The Ensign has had a feature almost monthly this year called ‘The Fullness of the Gospel’. It is described as ‘A series examining doctrines unique to The Church of Jesus Christ of Latter-Day Saints’. I am thrilled at this direction for the Ensign, and in my simple way would like to promote this series with another review.
This month’s doctrine is the fall of Adam and Eve.
One of the primary doctrinal understanding we have is that the fall was a necessary step in Heavenly Father’s plan. Without the fall there would have been no death, no posterity, and no progress (see the best chapter in scripture 2 Nephi 2).
An interesting aspect that this article brings out is the teaching of Joseph Fielding Smith that partaking of the forbidden fruit was not a sin, but a transgression. The article then gives an explanation be Dallin H. Oaks. His explanation includes the idea that certain things are crimes because they are inherently wrong – murder for example. And that other things are crimes only because they are prohibited. He suggests that the act that produced the fall was not inherently wrong, but prohibited and thus a transgression and not a sin. Interesting idea and distinction. Perhaps a future post in there somewhere.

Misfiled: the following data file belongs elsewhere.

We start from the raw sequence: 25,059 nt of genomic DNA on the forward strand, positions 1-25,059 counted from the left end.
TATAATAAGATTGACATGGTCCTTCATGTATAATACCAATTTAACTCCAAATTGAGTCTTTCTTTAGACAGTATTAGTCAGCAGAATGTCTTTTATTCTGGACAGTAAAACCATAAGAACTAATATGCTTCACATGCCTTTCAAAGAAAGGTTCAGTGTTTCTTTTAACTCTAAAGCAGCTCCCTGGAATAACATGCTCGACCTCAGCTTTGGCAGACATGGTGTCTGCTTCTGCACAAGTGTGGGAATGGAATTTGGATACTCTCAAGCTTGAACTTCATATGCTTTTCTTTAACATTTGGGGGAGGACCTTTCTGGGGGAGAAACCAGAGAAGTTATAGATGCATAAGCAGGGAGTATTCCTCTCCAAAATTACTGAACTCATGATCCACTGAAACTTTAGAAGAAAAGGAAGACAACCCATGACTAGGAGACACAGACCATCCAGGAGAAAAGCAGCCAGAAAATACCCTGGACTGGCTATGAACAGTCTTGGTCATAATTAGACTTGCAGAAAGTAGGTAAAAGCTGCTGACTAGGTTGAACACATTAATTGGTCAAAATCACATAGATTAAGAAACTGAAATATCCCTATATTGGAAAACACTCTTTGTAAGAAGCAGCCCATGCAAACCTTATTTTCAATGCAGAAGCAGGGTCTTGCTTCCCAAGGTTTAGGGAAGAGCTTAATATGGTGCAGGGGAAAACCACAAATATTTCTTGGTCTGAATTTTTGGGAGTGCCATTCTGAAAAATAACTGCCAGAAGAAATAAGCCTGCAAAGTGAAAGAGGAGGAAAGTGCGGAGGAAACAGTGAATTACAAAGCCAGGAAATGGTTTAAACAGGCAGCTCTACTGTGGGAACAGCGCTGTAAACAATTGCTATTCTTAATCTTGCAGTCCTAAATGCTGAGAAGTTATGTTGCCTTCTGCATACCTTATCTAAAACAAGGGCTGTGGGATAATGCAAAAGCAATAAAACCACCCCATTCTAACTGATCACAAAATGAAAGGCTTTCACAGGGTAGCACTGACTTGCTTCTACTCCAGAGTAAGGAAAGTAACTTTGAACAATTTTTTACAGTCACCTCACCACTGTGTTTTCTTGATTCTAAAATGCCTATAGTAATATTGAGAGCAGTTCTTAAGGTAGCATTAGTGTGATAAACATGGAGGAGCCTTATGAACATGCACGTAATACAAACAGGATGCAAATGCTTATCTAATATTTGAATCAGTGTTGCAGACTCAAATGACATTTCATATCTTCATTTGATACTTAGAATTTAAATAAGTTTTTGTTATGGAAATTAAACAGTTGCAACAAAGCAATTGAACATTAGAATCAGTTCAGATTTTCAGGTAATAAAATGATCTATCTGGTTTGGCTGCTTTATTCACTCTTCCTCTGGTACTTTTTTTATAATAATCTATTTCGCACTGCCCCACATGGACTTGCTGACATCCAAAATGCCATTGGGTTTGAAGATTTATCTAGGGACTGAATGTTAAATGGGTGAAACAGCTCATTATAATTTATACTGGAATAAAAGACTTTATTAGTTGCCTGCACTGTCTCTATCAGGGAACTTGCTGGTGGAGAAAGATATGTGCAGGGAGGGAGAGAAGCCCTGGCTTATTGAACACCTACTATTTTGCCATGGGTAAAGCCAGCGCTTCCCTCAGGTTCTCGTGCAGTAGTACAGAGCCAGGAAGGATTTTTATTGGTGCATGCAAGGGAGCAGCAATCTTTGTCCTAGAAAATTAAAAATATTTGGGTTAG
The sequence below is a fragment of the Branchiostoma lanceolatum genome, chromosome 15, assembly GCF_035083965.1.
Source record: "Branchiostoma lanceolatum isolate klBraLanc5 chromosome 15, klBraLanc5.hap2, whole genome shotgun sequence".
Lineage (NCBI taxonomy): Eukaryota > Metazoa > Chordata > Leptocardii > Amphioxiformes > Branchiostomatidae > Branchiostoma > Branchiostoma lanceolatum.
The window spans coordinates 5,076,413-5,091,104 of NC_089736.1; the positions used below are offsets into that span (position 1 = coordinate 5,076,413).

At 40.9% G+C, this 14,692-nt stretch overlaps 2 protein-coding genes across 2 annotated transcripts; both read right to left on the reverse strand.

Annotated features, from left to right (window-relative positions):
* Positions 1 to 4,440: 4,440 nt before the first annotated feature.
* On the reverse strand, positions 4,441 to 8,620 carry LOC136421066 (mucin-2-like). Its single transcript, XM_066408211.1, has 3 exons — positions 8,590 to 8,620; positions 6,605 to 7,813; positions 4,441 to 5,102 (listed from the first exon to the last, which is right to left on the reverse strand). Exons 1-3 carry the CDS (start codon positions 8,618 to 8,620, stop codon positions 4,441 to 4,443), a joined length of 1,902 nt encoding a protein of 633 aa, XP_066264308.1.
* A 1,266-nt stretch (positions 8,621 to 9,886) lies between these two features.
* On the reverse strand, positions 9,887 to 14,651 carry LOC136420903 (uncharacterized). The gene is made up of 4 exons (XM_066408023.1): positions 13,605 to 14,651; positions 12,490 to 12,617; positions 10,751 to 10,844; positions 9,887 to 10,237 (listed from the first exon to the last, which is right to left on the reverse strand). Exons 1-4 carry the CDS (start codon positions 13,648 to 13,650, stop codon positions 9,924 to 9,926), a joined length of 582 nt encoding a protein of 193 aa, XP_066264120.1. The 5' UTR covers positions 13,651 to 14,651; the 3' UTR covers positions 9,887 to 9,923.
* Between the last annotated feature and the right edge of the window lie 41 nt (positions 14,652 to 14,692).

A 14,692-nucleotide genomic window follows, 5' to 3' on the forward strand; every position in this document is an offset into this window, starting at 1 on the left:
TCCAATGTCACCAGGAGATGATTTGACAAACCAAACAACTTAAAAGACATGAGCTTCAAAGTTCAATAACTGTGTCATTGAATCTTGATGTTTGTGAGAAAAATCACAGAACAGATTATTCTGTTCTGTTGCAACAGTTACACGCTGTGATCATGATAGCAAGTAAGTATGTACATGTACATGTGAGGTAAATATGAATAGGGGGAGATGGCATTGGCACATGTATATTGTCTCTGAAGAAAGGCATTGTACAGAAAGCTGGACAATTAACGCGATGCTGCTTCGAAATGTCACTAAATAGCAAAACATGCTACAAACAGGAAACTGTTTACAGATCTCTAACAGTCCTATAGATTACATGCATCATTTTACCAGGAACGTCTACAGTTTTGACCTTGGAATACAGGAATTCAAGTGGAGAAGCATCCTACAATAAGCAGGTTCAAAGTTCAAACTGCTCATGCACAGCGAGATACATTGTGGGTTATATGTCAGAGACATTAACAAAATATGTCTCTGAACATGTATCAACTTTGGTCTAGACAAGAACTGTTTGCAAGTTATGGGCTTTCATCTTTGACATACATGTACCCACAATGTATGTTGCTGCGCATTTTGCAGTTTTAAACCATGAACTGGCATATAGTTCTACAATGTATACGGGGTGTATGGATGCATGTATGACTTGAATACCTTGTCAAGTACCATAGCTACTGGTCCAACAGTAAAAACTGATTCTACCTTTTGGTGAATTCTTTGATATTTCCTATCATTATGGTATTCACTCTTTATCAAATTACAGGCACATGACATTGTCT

Of course another primary doctrine regarding the fall is our rejection of original sin. There are certainly effects of the fall that we inherit, but the second article of faith declares that we will be punished for our own sins, not for Adam’s transgression. This leads to our understanding that little children are alive in Christ (Moroni 8) and have no need of repentance or baptism.
Again, I am grateful for modern day revelation that leads to such great understanding. These ideas may seem basic and simple to many seasoned members of the church, but they are truly revelutionary ideas that help us gain a great understanding.